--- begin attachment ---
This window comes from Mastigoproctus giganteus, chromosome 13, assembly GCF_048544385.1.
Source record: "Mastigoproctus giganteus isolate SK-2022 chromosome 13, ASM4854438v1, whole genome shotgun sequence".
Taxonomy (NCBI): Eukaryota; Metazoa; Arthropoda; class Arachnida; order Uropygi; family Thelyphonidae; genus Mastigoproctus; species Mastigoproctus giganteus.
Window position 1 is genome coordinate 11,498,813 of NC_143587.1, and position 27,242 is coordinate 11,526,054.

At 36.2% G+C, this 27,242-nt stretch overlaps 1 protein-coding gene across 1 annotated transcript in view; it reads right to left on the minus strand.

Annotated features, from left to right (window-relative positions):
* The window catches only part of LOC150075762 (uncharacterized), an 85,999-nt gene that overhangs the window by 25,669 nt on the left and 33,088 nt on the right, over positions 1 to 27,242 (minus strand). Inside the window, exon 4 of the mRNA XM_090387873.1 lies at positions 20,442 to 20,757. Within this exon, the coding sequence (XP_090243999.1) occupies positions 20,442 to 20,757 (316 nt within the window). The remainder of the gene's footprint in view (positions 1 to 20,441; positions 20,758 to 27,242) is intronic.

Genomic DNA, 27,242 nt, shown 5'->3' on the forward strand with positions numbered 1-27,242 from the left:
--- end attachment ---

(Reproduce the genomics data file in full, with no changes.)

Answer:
This window comes from Mastigoproctus giganteus, chromosome 13, assembly GCF_048544385.1.
Source record: "Mastigoproctus giganteus isolate SK-2022 chromosome 13, ASM4854438v1, whole genome shotgun sequence".
Taxonomy (NCBI): Eukaryota; Metazoa; Arthropoda; class Arachnida; order Uropygi; family Thelyphonidae; genus Mastigoproctus; species Mastigoproctus giganteus.
Window position 1 is genome coordinate 11,498,813 of NC_143587.1, and position 27,242 is coordinate 11,526,054.

At 36.2% G+C, this 27,242-nt stretch overlaps 1 protein-coding gene across 1 annotated transcript in view; it reads right to left on the minus strand.

Annotated features, from left to right (window-relative positions):
* The window catches only part of LOC150075762 (uncharacterized), an 85,999-nt gene that overhangs the window by 25,669 nt on the left and 33,088 nt on the right, over positions 1 to 27,242 (minus strand). Inside the window, exon 4 of the mRNA XM_090387873.1 lies at positions 20,442 to 20,757. Within this exon, the coding sequence (XP_090243999.1) occupies positions 20,442 to 20,757 (316 nt within the window). The remainder of the gene's footprint in view (positions 1 to 20,441; positions 20,758 to 27,242) is intronic.

Genomic DNA, 27,242 nt, shown 5'->3' on the forward strand with positions numbered 1-27,242 from the left: